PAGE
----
For instance, if you have the following (random example):

``````w = input("Enter width")
h = input("Enter height")

for x in range(0,w):
for y in range(0,h):
print x,y
if (raw_input("Stop? y/n") == "y"):
break``````

That would only break out of the y loop. You could introduce another variable, and change the loop to more or less this form:

``````for x in range(0,w):
for y in range(0,h):
print x,y
stop = raw_input("Stop? y/n")
if stop == "y":
break
if stop == "y":
break``````

But that's pretty ugly, and there are a few cases where it could get very complicated, and you'd need to introduce a flag. Instead, is there any way to tell the break to break out of two levels instead of just one?

One way is to raise you own exception and then catch it with a break.

``````class myException(Exception): pass
w = input("Enter width")
h = input("Enter height")

for x in range(0,w):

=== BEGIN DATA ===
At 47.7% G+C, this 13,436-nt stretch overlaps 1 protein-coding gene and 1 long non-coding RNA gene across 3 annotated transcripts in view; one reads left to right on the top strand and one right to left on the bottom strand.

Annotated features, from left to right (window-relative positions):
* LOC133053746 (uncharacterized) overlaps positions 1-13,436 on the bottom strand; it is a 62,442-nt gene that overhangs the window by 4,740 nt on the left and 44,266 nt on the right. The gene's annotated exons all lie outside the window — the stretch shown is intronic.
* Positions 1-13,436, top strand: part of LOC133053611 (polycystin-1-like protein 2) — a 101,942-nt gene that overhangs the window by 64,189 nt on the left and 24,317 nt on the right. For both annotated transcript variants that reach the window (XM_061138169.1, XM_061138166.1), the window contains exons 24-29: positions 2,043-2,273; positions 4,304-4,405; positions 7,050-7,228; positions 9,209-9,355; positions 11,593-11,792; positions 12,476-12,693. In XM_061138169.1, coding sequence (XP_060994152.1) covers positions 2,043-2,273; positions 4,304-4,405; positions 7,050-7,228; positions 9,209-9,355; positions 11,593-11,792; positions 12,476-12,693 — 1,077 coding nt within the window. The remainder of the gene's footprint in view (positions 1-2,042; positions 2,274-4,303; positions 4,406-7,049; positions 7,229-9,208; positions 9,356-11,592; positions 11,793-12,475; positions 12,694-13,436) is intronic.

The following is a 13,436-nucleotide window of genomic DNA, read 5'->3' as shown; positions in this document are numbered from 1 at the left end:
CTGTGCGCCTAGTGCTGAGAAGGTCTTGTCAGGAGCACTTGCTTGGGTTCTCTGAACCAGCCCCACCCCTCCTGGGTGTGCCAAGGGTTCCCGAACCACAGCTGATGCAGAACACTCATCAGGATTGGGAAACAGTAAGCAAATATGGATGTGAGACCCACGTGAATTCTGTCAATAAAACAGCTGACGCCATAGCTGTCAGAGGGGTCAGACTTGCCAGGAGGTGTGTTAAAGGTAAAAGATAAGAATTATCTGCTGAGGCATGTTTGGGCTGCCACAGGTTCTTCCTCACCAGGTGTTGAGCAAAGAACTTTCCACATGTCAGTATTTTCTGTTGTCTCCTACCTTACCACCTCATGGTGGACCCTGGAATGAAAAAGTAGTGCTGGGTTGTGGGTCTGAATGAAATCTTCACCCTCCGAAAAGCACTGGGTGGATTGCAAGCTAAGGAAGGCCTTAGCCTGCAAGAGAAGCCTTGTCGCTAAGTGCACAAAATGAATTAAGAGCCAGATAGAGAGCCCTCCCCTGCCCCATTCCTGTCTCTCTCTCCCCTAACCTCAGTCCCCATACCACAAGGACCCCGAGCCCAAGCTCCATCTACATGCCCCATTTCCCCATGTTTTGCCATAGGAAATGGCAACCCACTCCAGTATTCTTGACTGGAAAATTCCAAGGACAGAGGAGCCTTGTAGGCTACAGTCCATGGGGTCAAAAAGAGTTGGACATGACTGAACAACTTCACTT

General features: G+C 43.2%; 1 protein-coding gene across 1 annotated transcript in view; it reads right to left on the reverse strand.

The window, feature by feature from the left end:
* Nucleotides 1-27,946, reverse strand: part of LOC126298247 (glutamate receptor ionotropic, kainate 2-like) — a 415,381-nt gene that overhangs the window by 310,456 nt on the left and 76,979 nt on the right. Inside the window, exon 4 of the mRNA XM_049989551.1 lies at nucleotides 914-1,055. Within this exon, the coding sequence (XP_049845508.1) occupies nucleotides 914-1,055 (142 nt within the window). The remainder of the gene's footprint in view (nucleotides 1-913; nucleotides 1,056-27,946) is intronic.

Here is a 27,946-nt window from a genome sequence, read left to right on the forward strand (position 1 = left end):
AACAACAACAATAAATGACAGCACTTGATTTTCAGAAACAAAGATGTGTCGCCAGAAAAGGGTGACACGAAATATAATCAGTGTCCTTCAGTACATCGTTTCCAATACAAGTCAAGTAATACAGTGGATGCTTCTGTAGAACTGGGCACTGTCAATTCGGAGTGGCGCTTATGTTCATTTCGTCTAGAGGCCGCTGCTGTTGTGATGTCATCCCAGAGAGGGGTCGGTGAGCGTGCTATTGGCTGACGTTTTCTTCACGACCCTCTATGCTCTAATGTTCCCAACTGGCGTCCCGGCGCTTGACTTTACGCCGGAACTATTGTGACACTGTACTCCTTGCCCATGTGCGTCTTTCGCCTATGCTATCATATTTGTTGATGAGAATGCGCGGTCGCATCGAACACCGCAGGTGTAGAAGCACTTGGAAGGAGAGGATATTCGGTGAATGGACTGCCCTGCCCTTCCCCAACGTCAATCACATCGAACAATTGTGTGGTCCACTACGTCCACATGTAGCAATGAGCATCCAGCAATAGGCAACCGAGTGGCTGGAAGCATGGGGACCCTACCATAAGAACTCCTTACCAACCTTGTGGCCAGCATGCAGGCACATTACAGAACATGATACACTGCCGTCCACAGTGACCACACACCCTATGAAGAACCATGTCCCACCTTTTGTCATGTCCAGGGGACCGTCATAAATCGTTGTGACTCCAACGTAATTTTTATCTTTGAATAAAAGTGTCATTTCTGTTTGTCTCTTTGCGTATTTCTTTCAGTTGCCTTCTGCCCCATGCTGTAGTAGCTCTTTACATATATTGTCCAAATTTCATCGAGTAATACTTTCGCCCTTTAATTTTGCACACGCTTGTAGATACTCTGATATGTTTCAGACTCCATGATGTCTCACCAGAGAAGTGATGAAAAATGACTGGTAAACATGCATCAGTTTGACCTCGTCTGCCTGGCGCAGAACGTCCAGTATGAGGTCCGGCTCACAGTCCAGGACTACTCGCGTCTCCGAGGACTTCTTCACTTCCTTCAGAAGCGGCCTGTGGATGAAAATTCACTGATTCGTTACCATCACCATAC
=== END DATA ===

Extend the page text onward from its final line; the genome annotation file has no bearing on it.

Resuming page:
for y in range(0,h):
print x,y
if (raw_input("Stop? y/n") == "y"):
raise myException
except myException:
break``````

any help?

Chris

Simply put the nested loop into a function and use return to break out ...

``````def exit_nested_loop():
w = h = 100  # for testing
for x in range(0, w):
for y in range(0, h):
print x, y
stop = raw_input("Stop? y/n")
if stop == "y":
return

exit_nested_loop()``````

If you want to use try/except you can do it this way ...

``````w = h = 100  # for testing
try:
for x in range(0, w):
for y in range(0, h):
print x, y
if raw_input("Stop? y/n") == "y":
raise StopIteration()
except StopIteration:
pass``````

C used to have the much frowned upon goto statement for such a thing.

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